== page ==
A few years ago our daughters, Allison and Amanda, then ages 12 and 13, began receiving credit offers in the mail. At first I laughed, thinking it was absurd that a middle school child would be receiving such offers. Then I started to wonder why.

When I started asking the parents of other middle schoolers, I came up with a theory. Many of us had recently applied for frequent flyer numbers for our kids. Soon after, the credit offers started jamming the mailbox. Those frequent flyer miles came with strings attached.

Certainly, the experience of a handful of middle schoolers is not conclusive evidence that airline and credit card companies are in cahoots to get our kids into the credit card world. But it was enough to convince me to take a hard look at all the mail that comes in for the girls and to be much more careful about giving out their personal information.

The credit offers the girls received were just part of some misguided marketing effort. That was the good news — our girls identities hadn’t been stolen.

When someone — it can be a stranger, but it’s much more likely to be someone your child knows and is close to, such as a parent or guardian — steals your child’s name, address, Social Security number or other personal information and uses it for their own financial gain, the first signs that something is wrong often comes through the mail.

Signs of possible trouble

Monica, who did not want her real name to be used, didn’t discover her identity had been stolen as a child until she was adult. She had just become engaged and went to the bank to open a savings account with her fiance. Their application was rejected, the bank told her, because she had bad credit.

“I assumed it was my college loans,” says Monica.

To confirm it, she ordered a copy of her credit report and discovered, to her horror, that she owed more than $40,000 in credit card debt.

Fortunately for Monica, she discovered that the credit cards were opened before she turned 18. “Because I was a minor, clearing up this mess was relatively easy.”

Monica spent one year, tons of paperwork and many hours assembling legal documents to prove it was not her debt.

Monica had one more hurdle to overcome after getting her credit cleared: the emotional hurdle of realizing it was her father who stole her identity and used it for his own personal gain.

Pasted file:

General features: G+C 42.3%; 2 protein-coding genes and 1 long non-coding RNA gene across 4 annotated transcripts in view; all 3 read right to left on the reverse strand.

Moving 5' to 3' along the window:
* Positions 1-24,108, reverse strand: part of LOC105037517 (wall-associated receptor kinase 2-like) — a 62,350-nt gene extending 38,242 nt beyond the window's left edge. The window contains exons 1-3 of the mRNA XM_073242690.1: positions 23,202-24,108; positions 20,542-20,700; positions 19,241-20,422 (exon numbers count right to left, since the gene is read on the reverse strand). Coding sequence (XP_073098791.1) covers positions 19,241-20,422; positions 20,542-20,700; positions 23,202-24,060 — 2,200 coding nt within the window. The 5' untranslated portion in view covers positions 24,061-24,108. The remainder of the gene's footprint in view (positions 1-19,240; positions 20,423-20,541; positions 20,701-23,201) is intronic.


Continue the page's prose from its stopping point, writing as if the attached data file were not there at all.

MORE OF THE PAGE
Today, tuned-in parents can help their child avoid what happened to Monica as a young adult.

Start by getting a current credit report if any of the following takes place in your child’s name (only get a credit report if you suspect a problem):

  • Pre-approved credit offers
  • Collection notices for unpaid bills
  • Denied application for a drivers license
  • Denied applications for student loans, apartment or credit card
  • Lots of telemarketers call asking to speak to your child

Fixing the problem

Cleaning up financial identity theft involves the same laborious process, regardless of whether the victim is a child or an adult. First, contact one of the three credit reporting agencies, Experion, TransUnion or Equifaxtheres. No need to call all three, one call activates the other two to file a fraud alert. Next, report the crime to the police. Finally, start to contact credit issuers to begin the long process of clearing your child’s records.

Laura Foley, founder of the nonprofit Identity Theft Resource Center, has written a step-by-step tutorial to help you navigate this process. It is available online at IDTheftCenter.org. Go to “victim resources” and select solution 5, “How do I order a credit report for my child?” IDTheftCenter.org and the three credit reporting agencies do not recommend that you automatically check your child’s credit report annually unless you suspect a problem. Ordering reports unnecessarily can confuse the computerized systems of the credit reporting agencies and open a door to thieves because it could establish a credit report, according to IDTheftCenter.org.

Remember, it is much easier to avoid the problem of identify theft than to fix it. Do not give your child’s personal information out to anyone.

Child identity theft is easy to prevent. Its hard to fix, but easier to fix if caught early. Each year when you make your child’s annual physical appointment, do one more thing: make a fiscal appointment to check for fraud.

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Written by Susan Beacham
Susan Beacham founded Money Savvy Generation in 1999 after almost two decades in private banking and investment management complemented by considerable time teaching at the elementary level.

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